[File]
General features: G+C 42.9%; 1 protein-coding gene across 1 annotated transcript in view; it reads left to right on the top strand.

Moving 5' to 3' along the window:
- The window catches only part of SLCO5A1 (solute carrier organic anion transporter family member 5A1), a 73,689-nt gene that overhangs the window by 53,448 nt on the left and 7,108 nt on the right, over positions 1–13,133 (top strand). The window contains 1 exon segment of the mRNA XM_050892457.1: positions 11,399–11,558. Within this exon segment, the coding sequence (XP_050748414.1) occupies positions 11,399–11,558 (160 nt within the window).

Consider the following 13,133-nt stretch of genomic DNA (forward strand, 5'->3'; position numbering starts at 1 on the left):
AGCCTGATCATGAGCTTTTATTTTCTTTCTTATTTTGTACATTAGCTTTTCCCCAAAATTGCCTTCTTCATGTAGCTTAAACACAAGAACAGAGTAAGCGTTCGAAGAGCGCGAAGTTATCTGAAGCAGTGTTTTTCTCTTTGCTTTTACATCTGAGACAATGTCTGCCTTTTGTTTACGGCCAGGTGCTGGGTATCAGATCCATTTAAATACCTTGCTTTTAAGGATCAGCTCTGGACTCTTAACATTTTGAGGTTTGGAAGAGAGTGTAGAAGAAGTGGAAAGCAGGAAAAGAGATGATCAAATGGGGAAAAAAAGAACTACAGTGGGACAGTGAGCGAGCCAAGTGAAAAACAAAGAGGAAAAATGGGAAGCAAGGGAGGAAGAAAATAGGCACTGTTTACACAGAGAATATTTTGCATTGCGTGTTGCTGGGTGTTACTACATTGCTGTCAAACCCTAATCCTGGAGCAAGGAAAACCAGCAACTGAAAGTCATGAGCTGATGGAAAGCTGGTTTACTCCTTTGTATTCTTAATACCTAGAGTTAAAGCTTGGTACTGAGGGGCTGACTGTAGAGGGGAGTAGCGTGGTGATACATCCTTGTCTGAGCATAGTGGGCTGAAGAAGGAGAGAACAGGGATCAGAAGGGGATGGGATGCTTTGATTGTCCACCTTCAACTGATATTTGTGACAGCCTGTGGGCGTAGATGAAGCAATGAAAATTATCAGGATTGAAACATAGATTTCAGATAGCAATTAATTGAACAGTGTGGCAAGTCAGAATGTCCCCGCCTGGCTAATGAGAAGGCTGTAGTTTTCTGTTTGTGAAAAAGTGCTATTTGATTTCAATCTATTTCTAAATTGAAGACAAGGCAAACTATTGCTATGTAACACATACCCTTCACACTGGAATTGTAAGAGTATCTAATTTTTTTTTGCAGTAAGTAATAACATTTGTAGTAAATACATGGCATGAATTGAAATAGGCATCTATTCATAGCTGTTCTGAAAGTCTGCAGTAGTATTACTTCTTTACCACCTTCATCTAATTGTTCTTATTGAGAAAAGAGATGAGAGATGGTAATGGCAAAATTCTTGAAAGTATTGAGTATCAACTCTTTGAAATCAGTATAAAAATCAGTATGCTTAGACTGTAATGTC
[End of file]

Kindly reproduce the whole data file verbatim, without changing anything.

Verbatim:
General features: G+C 42.9%; 1 protein-coding gene across 1 annotated transcript in view; it reads left to right on the top strand.

Moving 5' to 3' along the window:
- The window catches only part of SLCO5A1 (solute carrier organic anion transporter family member 5A1), a 73,689-nt gene that overhangs the window by 53,448 nt on the left and 7,108 nt on the right, over positions 1–13,133 (top strand). The window contains 1 exon segment of the mRNA XM_050892457.1: positions 11,399–11,558. Within this exon segment, the coding sequence (XP_050748414.1) occupies positions 11,399–11,558 (160 nt within the window).

Consider the following 13,133-nt stretch of genomic DNA (forward strand, 5'->3'; position numbering starts at 1 on the left):
AGCCTGATCATGAGCTTTTATTTTCTTTCTTATTTTGTACATTAGCTTTTCCCCAAAATTGCCTTCTTCATGTAGCTTAAACACAAGAACAGAGTAAGCGTTCGAAGAGCGCGAAGTTATCTGAAGCAGTGTTTTTCTCTTTGCTTTTACATCTGAGACAATGTCTGCCTTTTGTTTACGGCCAGGTGCTGGGTATCAGATCCATTTAAATACCTTGCTTTTAAGGATCAGCTCTGGACTCTTAACATTTTGAGGTTTGGAAGAGAGTGTAGAAGAAGTGGAAAGCAGGAAAAGAGATGATCAAATGGGGAAAAAAAGAACTACAGTGGGACAGTGAGCGAGCCAAGTGAAAAACAAAGAGGAAAAATGGGAAGCAAGGGAGGAAGAAAATAGGCACTGTTTACACAGAGAATATTTTGCATTGCGTGTTGCTGGGTGTTACTACATTGCTGTCAAACCCTAATCCTGGAGCAAGGAAAACCAGCAACTGAAAGTCATGAGCTGATGGAAAGCTGGTTTACTCCTTTGTATTCTTAATACCTAGAGTTAAAGCTTGGTACTGAGGGGCTGACTGTAGAGGGGAGTAGCGTGGTGATACATCCTTGTCTGAGCATAGTGGGCTGAAGAAGGAGAGAACAGGGATCAGAAGGGGATGGGATGCTTTGATTGTCCACCTTCAACTGATATTTGTGACAGCCTGTGGGCGTAGATGAAGCAATGAAAATTATCAGGATTGAAACATAGATTTCAGATAGCAATTAATTGAACAGTGTGGCAAGTCAGAATGTCCCCGCCTGGCTAATGAGAAGGCTGTAGTTTTCTGTTTGTGAAAAAGTGCTATTTGATTTCAATCTATTTCTAAATTGAAGACAAGGCAAACTATTGCTATGTAACACATACCCTTCACACTGGAATTGTAAGAGTATCTAATTTTTTTTTGCAGTAAGTAATAACATTTGTAGTAAATACATGGCATGAATTGAAATAGGCATCTATTCATAGCTGTTCTGAAAGTCTGCAGTAGTATTACTTCTTTACCACCTTCATCTAATTGTTCTTATTGAGAAAAGAGATGAGAGATGGTAATGGCAAAATTCTTGAAAGTATTGAGTATCAACTCTTTGAAATCAGTATAAAAATCAGTATGCTTAGACTGTAATGTC